Academic Integrity in Online Learning Environments

As GW moves to online learning environments during this instructional continuity period, we offer the following guidance about academic integrity in online learning environments. We know many of our students, instructors, and faculty have navigated this before, so we also invite you to email [email protected] with any suggestions or resources, and we can continue to share those here. Those teaching may also find it helpful to review the Faculty Guide to Academic Integrity, which includes sample syllabus language and information on how to report potential violations.

  1. Remind students that the Code of Academic Integrity still applies, as it always has.  As is best practice in any learning environment, be specific about what this means in your learning environment and subject area.  Remember that our students come from diverse learning and professional backgrounds, and your leadership is integral to being sure your learning community has a shared understanding.  You can use the Student Guide to Academic Integrity as a resource for students.
  2. One suggestions is to add an Academic Integrity tab to the top of your Blackboard page. This will keep academic integrity on the forefront of student's minds. The tab can include the Code of Academic Integrity, or any salient points that you would like your students to remember during this time.
  3. As you begin any new teaching format, openly invite clarifying questions about how and if collaboration and resource-sharing expectations might change given these changes in the learning environment. If you are able, meeting with students individually via video chat for a quick check in allows them to connect with you and feel supported in asking questions during this time. If you and your students are changing to an online format, this will be a developing process for everyone, so continue to invite questions as you and students adapt. As you do this, be mindful and inclusive of Disability Support Services (DSS) accommodations and varied internet accessibility.  You could say, for example, “The project that I had previously envisioned being a group project can now be done individually, and I will outline the requirements. If you need further modifications for DSS accommodations or limited internet access, please let me know that.”
  4. Students should continue to use the Writing Center’s online resources, which provide excellent information about plagiarism, writing processes, and other essential steps in maintaining academic integrity. Be clear about citation expectations: “For this assignment, you need to attribute any quotations that you use within the paper. Please see [insert example that you select].”
  5. Design assignments that require students to do the work independently of their peers, as this will also support varied internet access. Make the first question a validation of the student's understanding on the Academic Integrity Code, and have them indicate that they will uphold the Code during their assignment. When assigning an online quiz or test, you can often randomize the order of questions or multiple choice options, making it harder to cheat. Likewise, assignments or assessments designed with more than one correct answer and where students must demonstrate reasoning also promote academic integrity, as well as more real-world thinking. Consider open note/book exams with a large question bank (say a 5 question test with 30 questions). That way everyone can easily receive a different test. This article provides more detail on how to accomplish this.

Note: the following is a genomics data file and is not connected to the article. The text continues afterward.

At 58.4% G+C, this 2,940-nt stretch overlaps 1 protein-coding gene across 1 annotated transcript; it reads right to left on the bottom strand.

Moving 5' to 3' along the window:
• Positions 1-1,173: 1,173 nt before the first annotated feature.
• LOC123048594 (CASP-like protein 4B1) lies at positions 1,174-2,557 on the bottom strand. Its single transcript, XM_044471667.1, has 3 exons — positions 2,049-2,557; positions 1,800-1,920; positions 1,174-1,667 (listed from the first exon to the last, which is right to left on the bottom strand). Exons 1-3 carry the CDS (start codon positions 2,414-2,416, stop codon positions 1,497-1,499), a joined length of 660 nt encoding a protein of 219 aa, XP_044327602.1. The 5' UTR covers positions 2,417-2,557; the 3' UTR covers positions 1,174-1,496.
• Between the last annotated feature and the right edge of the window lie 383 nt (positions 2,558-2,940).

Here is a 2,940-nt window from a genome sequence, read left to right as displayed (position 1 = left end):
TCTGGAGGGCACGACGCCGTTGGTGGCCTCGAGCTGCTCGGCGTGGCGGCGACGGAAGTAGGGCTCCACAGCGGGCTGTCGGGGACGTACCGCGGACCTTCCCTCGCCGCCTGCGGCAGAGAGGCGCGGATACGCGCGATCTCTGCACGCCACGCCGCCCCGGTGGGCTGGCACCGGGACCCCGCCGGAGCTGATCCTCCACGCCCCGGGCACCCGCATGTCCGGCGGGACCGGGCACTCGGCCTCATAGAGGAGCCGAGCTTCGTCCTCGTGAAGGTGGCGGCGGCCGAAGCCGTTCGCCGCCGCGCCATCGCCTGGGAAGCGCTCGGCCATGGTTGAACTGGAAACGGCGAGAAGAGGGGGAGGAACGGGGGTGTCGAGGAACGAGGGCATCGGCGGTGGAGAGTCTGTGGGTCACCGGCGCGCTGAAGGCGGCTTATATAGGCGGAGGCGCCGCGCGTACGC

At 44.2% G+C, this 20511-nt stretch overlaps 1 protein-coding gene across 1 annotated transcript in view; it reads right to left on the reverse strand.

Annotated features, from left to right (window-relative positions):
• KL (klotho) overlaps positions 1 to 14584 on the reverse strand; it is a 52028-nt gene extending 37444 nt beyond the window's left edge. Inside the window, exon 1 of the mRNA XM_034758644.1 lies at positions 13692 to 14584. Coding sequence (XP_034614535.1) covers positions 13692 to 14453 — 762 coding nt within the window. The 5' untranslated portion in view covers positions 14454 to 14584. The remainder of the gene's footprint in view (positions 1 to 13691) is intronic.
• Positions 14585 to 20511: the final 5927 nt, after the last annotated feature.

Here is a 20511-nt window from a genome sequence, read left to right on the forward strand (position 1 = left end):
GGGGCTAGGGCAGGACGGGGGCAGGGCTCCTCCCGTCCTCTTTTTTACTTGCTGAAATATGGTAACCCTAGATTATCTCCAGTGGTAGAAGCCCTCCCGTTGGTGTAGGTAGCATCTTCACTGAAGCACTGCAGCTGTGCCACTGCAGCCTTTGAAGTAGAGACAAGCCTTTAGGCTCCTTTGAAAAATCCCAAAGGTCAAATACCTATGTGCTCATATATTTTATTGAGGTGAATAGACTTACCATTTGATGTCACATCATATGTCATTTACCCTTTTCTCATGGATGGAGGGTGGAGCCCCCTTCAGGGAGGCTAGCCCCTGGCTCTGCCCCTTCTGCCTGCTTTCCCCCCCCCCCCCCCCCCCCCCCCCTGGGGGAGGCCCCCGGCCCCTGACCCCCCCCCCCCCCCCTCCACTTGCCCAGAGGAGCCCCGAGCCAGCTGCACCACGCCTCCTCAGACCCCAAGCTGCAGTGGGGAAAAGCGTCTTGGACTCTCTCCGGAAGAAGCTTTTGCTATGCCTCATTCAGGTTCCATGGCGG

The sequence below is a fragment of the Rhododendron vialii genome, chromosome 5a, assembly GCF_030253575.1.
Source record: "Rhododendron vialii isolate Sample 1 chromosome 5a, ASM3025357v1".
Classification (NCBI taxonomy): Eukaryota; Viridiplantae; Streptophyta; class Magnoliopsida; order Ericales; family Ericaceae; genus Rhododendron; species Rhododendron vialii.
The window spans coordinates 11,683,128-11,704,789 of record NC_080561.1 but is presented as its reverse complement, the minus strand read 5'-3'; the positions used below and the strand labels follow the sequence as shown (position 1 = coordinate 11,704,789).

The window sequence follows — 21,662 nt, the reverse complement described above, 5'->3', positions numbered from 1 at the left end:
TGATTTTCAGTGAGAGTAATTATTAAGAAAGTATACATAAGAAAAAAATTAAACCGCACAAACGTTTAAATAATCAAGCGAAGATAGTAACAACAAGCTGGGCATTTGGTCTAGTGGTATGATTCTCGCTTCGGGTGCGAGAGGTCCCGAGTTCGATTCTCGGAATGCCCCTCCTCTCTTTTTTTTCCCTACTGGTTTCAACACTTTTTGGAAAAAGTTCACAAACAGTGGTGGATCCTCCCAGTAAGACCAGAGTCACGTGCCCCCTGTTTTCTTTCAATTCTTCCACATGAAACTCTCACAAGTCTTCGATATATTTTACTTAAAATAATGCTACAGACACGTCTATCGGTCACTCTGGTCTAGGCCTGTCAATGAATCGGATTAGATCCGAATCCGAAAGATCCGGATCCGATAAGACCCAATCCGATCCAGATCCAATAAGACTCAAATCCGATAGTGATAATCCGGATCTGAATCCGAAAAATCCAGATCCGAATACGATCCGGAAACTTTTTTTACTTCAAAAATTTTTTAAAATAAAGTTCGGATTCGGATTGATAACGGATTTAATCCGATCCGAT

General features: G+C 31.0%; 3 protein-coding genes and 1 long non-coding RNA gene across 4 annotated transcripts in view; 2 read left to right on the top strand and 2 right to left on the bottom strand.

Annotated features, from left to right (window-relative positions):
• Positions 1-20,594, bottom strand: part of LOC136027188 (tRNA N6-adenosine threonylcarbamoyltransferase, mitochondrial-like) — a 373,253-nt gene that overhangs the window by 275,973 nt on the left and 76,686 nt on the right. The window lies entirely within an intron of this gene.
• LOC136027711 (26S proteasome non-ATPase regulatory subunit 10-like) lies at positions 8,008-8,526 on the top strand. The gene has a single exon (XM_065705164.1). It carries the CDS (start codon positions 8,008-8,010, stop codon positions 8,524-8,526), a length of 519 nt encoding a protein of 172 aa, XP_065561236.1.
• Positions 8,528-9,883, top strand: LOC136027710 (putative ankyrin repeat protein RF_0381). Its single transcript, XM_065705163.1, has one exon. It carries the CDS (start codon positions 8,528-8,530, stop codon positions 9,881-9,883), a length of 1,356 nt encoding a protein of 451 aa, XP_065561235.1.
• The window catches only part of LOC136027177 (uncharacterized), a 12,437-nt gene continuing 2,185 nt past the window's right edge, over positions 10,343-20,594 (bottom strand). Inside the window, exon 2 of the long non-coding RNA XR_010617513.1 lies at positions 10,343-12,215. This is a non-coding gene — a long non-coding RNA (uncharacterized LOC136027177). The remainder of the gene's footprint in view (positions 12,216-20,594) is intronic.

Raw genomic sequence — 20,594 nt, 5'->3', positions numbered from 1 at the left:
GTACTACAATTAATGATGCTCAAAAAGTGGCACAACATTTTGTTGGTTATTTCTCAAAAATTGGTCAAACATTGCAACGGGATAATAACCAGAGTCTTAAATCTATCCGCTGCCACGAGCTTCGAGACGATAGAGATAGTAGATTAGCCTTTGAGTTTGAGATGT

6. Consider how much time you allot for assignments. Be sure students have enough time to meaningfully do the work, without time to compare answers. As noted before, be inclusive of students with varied internet access and students with DSS accommodations.
  7. Consider varied to ways for students to participate, including inviting students to disclose what technology and time are available to them. Internet access may be varied among your students and they may be sharing home space with a variety of family members, so polling software or vocal participation may create challenges. Find creative and multiple platforms for them to engage, including email, surveys, and formative assessments as the course progresses. This promotes integrity as well as better knowledge acquisition and your ongoing assessment of their learning.
  8. Consider designing a Code of Ethics together as a class. Allowing students to help determine what they think is fair for their learning will increase their investment in the process. Students will also feel empowered during this process to ask questions about expectations that you have of them.

If you’re not familiar with technology that increases assurances for online integrity, this website from The Ohio State University provides a useful overview.

If you have questions or concerns about a student’s academic integrity, review our faculty guide for Academic Integrity.

We appreciatively acknowledge International Center for Academic IntegrityOhio State UniversityUC San Diego, and West Virginia University, as their resources contributed to this work.